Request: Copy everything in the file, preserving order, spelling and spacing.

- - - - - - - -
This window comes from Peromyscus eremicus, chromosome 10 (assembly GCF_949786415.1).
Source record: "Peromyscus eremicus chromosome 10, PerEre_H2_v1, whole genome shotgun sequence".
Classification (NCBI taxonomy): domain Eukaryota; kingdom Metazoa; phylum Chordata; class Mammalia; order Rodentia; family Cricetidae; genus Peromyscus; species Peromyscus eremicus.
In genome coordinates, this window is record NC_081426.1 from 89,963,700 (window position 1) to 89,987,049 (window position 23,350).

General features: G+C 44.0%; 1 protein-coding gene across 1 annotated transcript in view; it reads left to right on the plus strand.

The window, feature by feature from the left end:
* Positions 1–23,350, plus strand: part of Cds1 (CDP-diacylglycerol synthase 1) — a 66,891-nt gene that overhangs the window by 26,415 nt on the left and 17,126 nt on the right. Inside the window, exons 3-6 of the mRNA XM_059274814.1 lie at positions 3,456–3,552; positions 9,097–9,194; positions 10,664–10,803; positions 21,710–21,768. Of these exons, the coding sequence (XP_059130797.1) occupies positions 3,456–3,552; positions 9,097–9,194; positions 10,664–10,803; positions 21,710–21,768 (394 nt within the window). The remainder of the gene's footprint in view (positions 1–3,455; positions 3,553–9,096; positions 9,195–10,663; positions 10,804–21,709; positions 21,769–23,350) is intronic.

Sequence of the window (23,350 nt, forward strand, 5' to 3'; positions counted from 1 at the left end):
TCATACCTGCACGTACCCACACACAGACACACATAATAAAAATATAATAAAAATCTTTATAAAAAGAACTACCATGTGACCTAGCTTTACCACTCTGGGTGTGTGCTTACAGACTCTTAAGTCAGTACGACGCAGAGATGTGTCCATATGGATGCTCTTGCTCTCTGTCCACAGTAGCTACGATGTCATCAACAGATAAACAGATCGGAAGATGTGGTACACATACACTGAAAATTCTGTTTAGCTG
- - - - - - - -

This window comes from Peromyscus eremicus, chromosome 10 (assembly GCF_949786415.1).
Source record: "Peromyscus eremicus chromosome 10, PerEre_H2_v1, whole genome shotgun sequence".
Classification (NCBI taxonomy): domain Eukaryota; kingdom Metazoa; phylum Chordata; class Mammalia; order Rodentia; family Cricetidae; genus Peromyscus; species Peromyscus eremicus.
In genome coordinates, this window is record NC_081426.1 from 89,963,700 (window position 1) to 89,987,049 (window position 23,350).

General features: G+C 44.0%; 1 protein-coding gene across 1 annotated transcript in view; it reads left to right on the plus strand.

The window, feature by feature from the left end:
* Positions 1–23,350, plus strand: part of Cds1 (CDP-diacylglycerol synthase 1) — a 66,891-nt gene that overhangs the window by 26,415 nt on the left and 17,126 nt on the right. Inside the window, exons 3-6 of the mRNA XM_059274814.1 lie at positions 3,456–3,552; positions 9,097–9,194; positions 10,664–10,803; positions 21,710–21,768. Of these exons, the coding sequence (XP_059130797.1) occupies positions 3,456–3,552; positions 9,097–9,194; positions 10,664–10,803; positions 21,710–21,768 (394 nt within the window). The remainder of the gene's footprint in view (positions 1–3,455; positions 3,553–9,096; positions 9,195–10,663; positions 10,804–21,709; positions 21,769–23,350) is intronic.

Sequence of the window (23,350 nt, forward strand, 5' to 3'; positions counted from 1 at the left end):
TCATACCTGCACGTACCCACACACAGACACACATAATAAAAATATAATAAAAATCTTTATAAAAAGAACTACCATGTGACCTAGCTTTACCACTCTGGGTGTGTGCTTACAGACTCTTAAGTCAGTACGACGCAGAGATGTGTCCATATGGATGCTCTTGCTCTCTGTCCACAGTAGCTACGATGTCATCAACAGATAAACAGATCGGAAGATGTGGTACACATACACTGAAAATTCTGTTTAGCTG